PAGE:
Karen was included in The Bearded Lady Project: Challenging the Face of Science. When the exhibit of portraits from the book was on display at the Smithsonian’s U.S. National Museum of Natural History, Karen’s picture was displayed prominently at the entrance with the provocative question, “What does a scientist look like?”

One answer is Karen Chin.


Response by Karen Chin

I am incredibly honored to receive the Randolph W. "Bill" and Cecile T. Bromery Award and to join the ranks of all the previous highly-accomplished awardees. I appreciate that this award recognizes the subset of racially and ethnically diverse geoscientists within our broader community. As a Tuskegee Airman in World War II, Dr. Bromery helped shatter the low expectations of what people of color were capable of. He continued to challenge stereotypes as a Black geologist. I feel a kinship with Dr. Bromery because my dad was also a Tuskegee Airman who became a scientist. I am grateful that pioneers like Dr. Bromery and my dad made it easier for people like me to become scientists.

When I began my academic journey, I was always surprised (but delighted) when I encountered other geologists of color. These days it is exciting to see many more diverse faces in the geosciences than there were at meetings thirty years ago. Yet, barriers to diversifying the geosciences still exist, and the percentage of geologists from underrepresented minorities remains small. We must not forget that diverse voices invigorate the geosciences by contributing different perspectives and ideas. There are many diverse, budding geologists out there who will make great contributions to our science if given the chance. I am gratified that GSA offers opportunities to diverse geology students and urge continued support of all students who have faced discrimination, economic hardships, medical challenges, and/or difficult family circumstances.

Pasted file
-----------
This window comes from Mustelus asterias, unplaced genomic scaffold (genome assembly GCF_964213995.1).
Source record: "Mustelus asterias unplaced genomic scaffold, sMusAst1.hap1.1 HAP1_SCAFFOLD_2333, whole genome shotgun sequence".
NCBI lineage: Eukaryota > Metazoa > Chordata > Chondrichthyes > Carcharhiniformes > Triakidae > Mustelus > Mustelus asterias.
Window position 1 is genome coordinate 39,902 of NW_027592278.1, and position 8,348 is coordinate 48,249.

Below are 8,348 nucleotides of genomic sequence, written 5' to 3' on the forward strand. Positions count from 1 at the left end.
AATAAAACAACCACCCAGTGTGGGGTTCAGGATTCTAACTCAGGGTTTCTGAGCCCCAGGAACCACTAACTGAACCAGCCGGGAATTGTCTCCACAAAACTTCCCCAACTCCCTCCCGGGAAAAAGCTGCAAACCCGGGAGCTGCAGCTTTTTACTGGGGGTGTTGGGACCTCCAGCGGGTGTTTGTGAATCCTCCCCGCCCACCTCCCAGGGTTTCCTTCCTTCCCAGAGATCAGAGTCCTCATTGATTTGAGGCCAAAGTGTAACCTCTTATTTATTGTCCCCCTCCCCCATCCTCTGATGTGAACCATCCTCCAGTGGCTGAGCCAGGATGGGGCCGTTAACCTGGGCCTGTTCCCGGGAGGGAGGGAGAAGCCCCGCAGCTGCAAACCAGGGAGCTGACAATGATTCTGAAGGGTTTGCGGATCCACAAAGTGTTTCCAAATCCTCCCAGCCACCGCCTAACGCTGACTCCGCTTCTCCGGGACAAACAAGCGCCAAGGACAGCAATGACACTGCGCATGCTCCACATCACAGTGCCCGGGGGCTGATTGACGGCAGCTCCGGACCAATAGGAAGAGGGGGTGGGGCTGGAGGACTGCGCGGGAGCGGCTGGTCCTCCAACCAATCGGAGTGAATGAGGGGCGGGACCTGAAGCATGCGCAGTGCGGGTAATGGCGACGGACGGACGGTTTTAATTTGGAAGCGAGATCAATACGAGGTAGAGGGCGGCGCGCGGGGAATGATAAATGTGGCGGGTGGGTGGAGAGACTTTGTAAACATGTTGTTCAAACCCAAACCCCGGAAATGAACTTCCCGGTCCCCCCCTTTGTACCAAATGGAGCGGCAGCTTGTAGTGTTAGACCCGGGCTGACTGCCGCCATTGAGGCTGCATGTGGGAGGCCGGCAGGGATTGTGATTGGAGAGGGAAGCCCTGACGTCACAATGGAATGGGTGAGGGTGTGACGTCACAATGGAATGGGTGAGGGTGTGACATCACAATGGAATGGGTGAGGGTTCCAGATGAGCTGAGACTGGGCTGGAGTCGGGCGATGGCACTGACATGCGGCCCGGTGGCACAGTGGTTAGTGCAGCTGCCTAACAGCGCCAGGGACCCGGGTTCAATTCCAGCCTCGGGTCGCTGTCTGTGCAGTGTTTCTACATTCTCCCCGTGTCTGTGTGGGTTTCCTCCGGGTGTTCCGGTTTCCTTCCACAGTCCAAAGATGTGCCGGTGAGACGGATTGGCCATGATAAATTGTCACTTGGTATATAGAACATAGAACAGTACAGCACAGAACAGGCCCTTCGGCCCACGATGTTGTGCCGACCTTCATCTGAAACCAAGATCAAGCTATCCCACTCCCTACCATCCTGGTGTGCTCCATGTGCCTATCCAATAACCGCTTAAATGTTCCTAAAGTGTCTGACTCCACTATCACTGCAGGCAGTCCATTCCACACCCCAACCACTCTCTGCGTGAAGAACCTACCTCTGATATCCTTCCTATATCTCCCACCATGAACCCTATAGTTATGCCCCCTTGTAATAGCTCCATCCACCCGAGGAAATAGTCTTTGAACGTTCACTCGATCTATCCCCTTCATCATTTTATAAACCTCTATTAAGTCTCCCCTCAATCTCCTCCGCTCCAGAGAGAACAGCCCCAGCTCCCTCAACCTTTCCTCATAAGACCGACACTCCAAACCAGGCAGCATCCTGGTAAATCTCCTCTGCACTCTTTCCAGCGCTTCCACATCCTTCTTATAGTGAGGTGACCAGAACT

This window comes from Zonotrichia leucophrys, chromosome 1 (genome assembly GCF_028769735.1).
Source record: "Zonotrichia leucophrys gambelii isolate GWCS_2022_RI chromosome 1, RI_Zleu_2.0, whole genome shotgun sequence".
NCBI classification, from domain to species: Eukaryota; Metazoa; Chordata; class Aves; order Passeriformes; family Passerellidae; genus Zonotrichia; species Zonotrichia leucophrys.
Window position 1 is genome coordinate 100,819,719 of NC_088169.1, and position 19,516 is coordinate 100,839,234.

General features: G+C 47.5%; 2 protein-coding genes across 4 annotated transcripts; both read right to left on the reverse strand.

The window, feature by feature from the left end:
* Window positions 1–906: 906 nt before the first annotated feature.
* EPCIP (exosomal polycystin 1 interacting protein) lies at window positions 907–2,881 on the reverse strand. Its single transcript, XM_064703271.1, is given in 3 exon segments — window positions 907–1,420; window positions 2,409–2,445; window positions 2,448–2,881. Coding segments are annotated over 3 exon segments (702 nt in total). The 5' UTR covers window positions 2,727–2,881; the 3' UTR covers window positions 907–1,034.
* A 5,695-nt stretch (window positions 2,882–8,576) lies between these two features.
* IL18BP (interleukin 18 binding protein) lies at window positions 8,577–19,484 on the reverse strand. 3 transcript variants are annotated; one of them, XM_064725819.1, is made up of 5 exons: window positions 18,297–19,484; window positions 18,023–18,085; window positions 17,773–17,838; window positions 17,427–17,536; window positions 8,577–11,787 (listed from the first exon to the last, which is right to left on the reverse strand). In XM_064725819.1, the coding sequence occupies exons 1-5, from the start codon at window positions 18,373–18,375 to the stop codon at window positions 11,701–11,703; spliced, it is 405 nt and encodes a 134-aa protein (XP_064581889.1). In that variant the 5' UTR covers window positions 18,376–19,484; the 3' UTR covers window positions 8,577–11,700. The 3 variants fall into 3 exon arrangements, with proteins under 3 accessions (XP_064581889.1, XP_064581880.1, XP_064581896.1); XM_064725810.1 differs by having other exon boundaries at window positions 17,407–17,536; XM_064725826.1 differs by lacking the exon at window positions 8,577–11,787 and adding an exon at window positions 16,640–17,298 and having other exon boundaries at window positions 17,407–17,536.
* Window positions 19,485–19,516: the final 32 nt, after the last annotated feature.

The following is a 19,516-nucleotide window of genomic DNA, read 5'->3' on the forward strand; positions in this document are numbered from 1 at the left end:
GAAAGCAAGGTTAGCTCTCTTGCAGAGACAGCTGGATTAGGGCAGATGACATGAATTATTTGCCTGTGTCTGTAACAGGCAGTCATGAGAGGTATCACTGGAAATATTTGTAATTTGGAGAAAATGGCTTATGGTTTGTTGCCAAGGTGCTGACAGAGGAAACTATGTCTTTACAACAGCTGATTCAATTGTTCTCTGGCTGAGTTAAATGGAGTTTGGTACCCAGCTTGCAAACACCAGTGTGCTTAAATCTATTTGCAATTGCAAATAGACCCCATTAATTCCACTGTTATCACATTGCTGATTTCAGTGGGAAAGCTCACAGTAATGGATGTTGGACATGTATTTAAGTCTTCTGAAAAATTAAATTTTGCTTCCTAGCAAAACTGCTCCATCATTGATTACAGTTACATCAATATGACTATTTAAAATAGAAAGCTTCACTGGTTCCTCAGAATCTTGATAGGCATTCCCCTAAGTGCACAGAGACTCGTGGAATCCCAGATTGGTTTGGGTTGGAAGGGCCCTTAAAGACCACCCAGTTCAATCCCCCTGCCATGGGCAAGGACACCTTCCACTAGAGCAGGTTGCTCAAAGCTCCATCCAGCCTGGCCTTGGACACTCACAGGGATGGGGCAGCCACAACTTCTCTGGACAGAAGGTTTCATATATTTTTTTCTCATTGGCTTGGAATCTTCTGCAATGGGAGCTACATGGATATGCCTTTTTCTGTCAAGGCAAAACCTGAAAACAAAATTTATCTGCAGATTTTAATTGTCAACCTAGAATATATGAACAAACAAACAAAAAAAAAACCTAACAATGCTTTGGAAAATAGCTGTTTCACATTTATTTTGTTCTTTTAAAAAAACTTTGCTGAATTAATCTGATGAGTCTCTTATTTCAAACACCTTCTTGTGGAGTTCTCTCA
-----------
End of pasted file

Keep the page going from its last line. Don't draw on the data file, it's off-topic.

I myself was fortunate indeed to be given wonderful opportunities and support from generous mentors. Dinosaur paleontologist Jack Horner hired me to work at the Museum of the Rockies when I couldn’t tell a Velociraptor from a Styracosaurus. I will never be able to thank paleobotanist Bruce Tiffney enough for accepting me as a doctoral student despite my less than stellar undergraduate record; I could not have asked for a better graduate advisor. Geochemist Simon Brassell patiently introduced me to the challenges of organic geochemical lab work and ichnologist Tony Ekdale helped demystify the study of fossil burrows. I am deeply grateful that the late geophysicist Peter Molnar took time from his work on tectonics and climate to read my papers and offer counsel and much-needed support when I struggled with the pressures of being an assistant professor. Vertebrate paleontologist Louis Jacobs supported my research before coprolite studies were widely accepted. He also spearheaded my nomination for this award, along with five other generous colleagues, Paul Barrett, Kay Behrensmeyer, Derek Briggs, Tony Ekdale, and Laura E. Wilson. There are countless other people whose names I have not mentioned who have helped me. I am sorry I can’t name you all, but I thank you from the bottom of my heart for your encouragement and for introducing me to the wonders of geology and paleontology. As a paleoecologist, I am convinced that it takes a diverse and vibrant academic ecosystem to raise a successful academic.